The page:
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Entertain your audience

How to shine on your next public appearance


Not everyone has that disarming British humour. But a little bit of self-deprecation and a joke can put an audience at ease, putting you on your way to captivating your audience. When you lose track, for example, “Hang on, where was I?” is something people can relate to – because who has not lost track? Ian Cummings, Vice President EMEA at CWT Meetings & Events explains how to get your audience onside.

Captivating your audience is critical. “With all the noise through social media, we see firms increasingly investing in face-to-face events to properly engage with an audience,” explains Ian Cummings. That takes presentations to a whole new level. “You can no longer wing it. Content must be bang on cue: interesting, entertaining and connecting.”

But how do you captivate an audience? “Content is key,” says Cummings. “So, too, is preparation. But you also need the tools to engage your audience. If you don’t win them early on, then you run the risk of Generation Xers and Millennials switching off and pulling out their phones.” So, how do you become a speaker who can captivate your audience? Cummings provides his top tips:

Stand out from the crowd
It’s embarrassing how often people use the same information or jokes. How many times have you heard the analogy of Blockbuster deciding not to buy Netflix in a digital transformation talk? Audiences are desperate to be engaged, so don’t use information they can readily access. Dig below the surface for interesting facts, analogies and stories – much like journalists do.

Know your audience
Make sure you properly research your audience’s demographics and culture so you can address issues close to their hearts and knowledge. A lot of people forget this and use the same speech everywhere. Yet what appeals to a baby boomer may not appeal to a Millennial. Remain authentic. When boomers try to talk like Millennials it mostly falls flat. Acknowledge the differences: “In my generation I would have said this, but with you guys I am going to say that …” You can also address cultural differences with humour. I once listened to a German presenter who was hilarious about the typical stereotypes we have about Germans – chief among them being that Germans don’t have [a sense of] humour.

Don’t offend
These days you risk offending so many people in so many ways. Be sure to run your talk past people who can pick out the problematic parts. However, most people can take light-hearted humour about themselves or their nationality.

Know your topic
The better you know your material, the more engaging your performance. It also allows you to confidently deviate from the script and address issues as they arise. Research well and practice your talk – on your own but also in front of your harshest critics.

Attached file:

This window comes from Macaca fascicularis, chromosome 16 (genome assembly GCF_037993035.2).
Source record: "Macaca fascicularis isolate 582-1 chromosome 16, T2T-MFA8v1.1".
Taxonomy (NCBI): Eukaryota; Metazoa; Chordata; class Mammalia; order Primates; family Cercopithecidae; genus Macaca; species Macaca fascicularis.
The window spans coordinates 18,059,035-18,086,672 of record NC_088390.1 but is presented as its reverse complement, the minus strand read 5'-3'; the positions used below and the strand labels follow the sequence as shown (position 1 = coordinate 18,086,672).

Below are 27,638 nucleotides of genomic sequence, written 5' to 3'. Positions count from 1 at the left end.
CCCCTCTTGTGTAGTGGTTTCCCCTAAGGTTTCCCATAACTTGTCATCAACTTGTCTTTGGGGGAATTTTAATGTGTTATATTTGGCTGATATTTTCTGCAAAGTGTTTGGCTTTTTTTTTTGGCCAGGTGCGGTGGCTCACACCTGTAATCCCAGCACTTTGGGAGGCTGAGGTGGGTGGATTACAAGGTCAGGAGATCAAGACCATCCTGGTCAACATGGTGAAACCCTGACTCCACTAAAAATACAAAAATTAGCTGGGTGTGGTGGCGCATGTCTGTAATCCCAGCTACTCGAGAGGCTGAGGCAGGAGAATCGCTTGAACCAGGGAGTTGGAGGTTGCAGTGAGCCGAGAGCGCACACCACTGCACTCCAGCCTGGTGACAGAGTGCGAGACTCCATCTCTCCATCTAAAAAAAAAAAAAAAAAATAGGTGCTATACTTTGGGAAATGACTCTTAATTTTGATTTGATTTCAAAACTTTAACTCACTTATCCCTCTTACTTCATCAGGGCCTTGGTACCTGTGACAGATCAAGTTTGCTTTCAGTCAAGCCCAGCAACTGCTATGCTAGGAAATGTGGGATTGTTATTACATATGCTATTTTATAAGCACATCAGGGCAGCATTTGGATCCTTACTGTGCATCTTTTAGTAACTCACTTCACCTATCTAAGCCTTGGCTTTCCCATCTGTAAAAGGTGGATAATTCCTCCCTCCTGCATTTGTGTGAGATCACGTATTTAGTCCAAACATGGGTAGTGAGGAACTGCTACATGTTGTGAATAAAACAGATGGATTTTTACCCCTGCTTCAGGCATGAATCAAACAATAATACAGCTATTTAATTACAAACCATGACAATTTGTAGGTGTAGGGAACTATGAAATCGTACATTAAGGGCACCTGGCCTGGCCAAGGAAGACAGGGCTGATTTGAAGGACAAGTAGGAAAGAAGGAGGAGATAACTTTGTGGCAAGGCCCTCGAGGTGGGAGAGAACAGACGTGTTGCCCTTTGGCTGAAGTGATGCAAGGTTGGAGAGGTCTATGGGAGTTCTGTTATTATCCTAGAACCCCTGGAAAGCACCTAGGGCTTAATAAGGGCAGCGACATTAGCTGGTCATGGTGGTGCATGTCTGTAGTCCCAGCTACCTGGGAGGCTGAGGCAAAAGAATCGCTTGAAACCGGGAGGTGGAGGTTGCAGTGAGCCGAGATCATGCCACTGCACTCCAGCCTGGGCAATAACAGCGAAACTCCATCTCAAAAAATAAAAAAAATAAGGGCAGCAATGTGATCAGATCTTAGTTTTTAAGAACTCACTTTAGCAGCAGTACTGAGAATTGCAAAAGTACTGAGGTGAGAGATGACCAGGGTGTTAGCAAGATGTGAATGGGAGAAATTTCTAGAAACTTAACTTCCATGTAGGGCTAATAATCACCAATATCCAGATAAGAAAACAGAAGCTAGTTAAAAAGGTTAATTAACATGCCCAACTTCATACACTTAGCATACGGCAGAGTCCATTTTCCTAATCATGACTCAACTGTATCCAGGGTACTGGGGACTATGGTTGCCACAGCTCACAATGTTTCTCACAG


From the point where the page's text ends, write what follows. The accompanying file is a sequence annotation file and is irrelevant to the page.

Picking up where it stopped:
Entertain your audience
People love watching something visual. A super-cool video clip midway or towards the end will keep them interested. Storytelling is big – for good reason. Personal anecdotes let you connect to the audience on a very human level. And they give depth and context to your topic. They’re certainly more entertaining than PowerPoint slides.

Walk across the whole length of the stage to engage as many people as possible. We now organise a lot of events with a central walkout stage, which allows speakers even more audience interaction. If you notice the audience is disengaged or looking at their phones, get them active – for example, run a poll on the event app. Give them a yes/no question to answer or options to vote on. Everyone will do this because they can’t wait to get back to their phones. When the results come up on the screen behind you, draw them in: “That’s truly interesting, let’s discuss why you think that …”

Tackle your nervousness
Be well prepared. And talk slowly. You tend to speed up when you’re nervous, have tics or are emotional. Take a deep breath, pause between sentences, and be very deliberate in your delivery. Control nervous habits, such as putting your hands in your pockets or over-use of “er …” or “right?” by practising your talk. Some people use a lectern to hide nervousness. You can rest your hands on it, lean on it for comfort and also hide notes on it. But walking the stage will engage the audience more.

Careful with notes
Even the best speakers use “comfort” notes to help them stick to their talk track – often on a monitor in front of them. But never read them. Reading quickly becomes obvious.

The five big “no-no’s”

  • Nervous body language or nervous speech (“er … er”)
  • Too many PowerPoint slides
  • Reading from notes
  • Clichéd information or jokes
  • Giving the same talk to very different audiences

This article was originally written by Vicki Sussens for the 2019 Winter edition of Connect Magazine.

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